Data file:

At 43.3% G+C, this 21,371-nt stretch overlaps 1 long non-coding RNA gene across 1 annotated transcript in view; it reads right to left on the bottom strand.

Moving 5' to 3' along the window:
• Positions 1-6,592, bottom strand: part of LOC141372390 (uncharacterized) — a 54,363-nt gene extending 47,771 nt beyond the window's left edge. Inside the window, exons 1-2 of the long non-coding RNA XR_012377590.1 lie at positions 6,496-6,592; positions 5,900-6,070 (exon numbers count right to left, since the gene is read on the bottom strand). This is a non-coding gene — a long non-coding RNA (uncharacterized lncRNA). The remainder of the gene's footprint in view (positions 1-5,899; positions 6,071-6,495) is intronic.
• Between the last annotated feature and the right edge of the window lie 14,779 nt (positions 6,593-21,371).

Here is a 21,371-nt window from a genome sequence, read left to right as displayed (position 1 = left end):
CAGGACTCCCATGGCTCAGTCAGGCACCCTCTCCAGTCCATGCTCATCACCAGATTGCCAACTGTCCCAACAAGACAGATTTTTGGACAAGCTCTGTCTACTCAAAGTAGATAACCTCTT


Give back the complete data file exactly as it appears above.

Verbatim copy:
At 43.3% G+C, this 21,371-nt stretch overlaps 1 long non-coding RNA gene across 1 annotated transcript in view; it reads right to left on the bottom strand.

Moving 5' to 3' along the window:
• Positions 1-6,592, bottom strand: part of LOC141372390 (uncharacterized) — a 54,363-nt gene extending 47,771 nt beyond the window's left edge. Inside the window, exons 1-2 of the long non-coding RNA XR_012377590.1 lie at positions 6,496-6,592; positions 5,900-6,070 (exon numbers count right to left, since the gene is read on the bottom strand). This is a non-coding gene — a long non-coding RNA (uncharacterized lncRNA). The remainder of the gene's footprint in view (positions 1-5,899; positions 6,071-6,495) is intronic.
• Between the last annotated feature and the right edge of the window lie 14,779 nt (positions 6,593-21,371).

Here is a 21,371-nt window from a genome sequence, read left to right as displayed (position 1 = left end):
CAGGACTCCCATGGCTCAGTCAGGCACCCTCTCCAGTCCATGCTCATCACCAGATTGCCAACTGTCCCAACAAGACAGATTTTTGGACAAGCTCTGTCTACTCAAAGTAGATAACCTCTT